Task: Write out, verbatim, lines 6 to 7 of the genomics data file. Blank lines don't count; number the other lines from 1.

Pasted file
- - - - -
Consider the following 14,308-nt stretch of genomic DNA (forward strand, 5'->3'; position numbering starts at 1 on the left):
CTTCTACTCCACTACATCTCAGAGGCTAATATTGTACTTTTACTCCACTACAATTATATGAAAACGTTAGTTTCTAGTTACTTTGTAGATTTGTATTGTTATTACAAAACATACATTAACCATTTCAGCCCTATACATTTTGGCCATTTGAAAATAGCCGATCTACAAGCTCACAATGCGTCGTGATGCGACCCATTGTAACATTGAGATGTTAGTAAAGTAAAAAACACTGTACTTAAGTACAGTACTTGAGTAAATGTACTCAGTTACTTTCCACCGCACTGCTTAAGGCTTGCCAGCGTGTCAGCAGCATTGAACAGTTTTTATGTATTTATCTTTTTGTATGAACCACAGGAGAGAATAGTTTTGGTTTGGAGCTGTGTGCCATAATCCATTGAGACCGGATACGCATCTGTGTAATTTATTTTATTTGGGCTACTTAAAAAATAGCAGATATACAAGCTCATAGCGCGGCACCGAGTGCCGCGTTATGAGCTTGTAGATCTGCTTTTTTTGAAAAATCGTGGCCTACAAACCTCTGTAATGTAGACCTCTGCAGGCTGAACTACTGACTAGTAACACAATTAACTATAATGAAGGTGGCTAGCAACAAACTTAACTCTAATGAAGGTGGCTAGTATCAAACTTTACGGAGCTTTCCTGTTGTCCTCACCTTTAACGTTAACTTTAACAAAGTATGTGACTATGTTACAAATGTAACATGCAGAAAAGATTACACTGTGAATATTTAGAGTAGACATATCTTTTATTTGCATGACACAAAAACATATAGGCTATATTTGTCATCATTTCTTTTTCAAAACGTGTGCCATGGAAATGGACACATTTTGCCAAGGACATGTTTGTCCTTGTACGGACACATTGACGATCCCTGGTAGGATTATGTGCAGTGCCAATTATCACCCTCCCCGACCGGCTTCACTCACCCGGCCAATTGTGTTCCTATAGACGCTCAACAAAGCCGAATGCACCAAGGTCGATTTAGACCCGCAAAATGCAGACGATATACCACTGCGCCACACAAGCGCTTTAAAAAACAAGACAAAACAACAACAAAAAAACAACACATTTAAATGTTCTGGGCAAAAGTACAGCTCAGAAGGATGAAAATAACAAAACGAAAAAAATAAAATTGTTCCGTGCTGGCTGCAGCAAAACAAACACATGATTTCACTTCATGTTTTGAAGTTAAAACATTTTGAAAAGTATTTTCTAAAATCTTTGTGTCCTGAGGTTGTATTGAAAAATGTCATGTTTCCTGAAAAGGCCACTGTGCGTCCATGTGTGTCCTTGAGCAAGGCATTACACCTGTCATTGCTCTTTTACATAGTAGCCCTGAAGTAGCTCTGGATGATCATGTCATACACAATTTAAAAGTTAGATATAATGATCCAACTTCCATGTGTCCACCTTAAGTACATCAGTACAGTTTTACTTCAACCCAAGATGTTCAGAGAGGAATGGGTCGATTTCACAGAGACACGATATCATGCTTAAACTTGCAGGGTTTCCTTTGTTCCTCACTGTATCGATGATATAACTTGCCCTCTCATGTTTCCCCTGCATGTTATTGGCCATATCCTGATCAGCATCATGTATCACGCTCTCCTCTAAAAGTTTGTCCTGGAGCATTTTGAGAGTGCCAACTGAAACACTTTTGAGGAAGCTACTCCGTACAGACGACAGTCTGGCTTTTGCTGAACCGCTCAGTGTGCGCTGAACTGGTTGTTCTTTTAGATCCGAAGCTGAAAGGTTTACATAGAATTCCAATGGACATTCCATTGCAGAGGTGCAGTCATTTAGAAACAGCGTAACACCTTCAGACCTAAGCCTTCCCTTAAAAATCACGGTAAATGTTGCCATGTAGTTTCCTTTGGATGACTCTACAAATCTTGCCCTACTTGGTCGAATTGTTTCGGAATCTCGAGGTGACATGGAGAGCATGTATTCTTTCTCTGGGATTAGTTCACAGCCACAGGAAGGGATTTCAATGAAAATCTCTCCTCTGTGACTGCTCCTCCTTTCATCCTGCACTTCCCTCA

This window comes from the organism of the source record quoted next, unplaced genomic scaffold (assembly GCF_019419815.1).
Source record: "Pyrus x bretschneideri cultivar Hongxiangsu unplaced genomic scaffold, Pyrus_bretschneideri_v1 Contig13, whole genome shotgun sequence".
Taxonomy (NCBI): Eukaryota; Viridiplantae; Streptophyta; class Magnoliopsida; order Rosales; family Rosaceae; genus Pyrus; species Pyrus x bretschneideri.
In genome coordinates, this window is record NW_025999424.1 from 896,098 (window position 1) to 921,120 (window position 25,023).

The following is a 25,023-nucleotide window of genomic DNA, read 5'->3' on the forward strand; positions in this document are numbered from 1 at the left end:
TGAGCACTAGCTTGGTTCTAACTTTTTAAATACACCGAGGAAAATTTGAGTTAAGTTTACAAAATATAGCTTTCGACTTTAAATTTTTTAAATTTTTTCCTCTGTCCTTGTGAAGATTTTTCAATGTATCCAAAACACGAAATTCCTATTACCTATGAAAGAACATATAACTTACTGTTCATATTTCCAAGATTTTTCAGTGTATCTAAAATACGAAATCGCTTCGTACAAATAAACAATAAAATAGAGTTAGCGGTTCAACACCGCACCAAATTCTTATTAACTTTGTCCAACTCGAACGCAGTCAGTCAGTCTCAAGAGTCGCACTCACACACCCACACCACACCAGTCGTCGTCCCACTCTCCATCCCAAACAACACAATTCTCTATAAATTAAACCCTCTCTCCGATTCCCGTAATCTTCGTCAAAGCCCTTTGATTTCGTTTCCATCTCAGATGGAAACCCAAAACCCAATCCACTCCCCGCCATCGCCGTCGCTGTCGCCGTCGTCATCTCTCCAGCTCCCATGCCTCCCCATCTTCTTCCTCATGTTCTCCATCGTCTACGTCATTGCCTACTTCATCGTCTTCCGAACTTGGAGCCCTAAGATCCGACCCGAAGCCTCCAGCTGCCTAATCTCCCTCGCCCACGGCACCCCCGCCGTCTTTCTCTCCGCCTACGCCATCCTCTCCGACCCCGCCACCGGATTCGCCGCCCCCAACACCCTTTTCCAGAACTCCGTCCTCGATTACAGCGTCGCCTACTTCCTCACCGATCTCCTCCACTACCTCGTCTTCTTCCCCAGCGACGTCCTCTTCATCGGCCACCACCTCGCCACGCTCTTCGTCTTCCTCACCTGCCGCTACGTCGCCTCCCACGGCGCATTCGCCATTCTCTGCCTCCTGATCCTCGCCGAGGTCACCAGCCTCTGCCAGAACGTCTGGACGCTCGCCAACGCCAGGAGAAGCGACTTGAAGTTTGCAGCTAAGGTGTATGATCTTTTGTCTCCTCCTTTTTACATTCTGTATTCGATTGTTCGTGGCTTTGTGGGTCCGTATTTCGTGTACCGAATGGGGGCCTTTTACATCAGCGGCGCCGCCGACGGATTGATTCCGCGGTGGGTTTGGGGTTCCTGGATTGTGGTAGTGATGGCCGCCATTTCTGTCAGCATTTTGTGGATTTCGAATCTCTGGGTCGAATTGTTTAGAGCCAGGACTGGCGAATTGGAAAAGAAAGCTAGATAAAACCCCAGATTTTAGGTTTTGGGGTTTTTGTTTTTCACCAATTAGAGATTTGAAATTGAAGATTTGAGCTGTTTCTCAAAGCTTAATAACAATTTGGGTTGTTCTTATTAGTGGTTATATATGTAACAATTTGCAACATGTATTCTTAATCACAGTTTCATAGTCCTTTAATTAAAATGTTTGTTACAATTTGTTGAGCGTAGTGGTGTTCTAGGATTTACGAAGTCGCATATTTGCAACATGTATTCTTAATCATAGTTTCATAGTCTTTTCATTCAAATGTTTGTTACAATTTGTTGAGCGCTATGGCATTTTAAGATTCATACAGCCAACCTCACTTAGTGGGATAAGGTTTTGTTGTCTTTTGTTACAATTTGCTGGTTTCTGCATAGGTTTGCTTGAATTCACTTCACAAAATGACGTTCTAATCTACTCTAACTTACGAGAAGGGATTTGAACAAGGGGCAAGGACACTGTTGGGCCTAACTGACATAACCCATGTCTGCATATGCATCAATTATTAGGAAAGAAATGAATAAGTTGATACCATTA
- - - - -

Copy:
In genome coordinates, this window is record NW_025999424.1 from 896,098 (window position 1) to 921,120 (window position 25,023).

The following is a 25,023-nucleotide window of genomic DNA, read 5'->3' on the forward strand; positions in this document are numbered from 1 at the left end: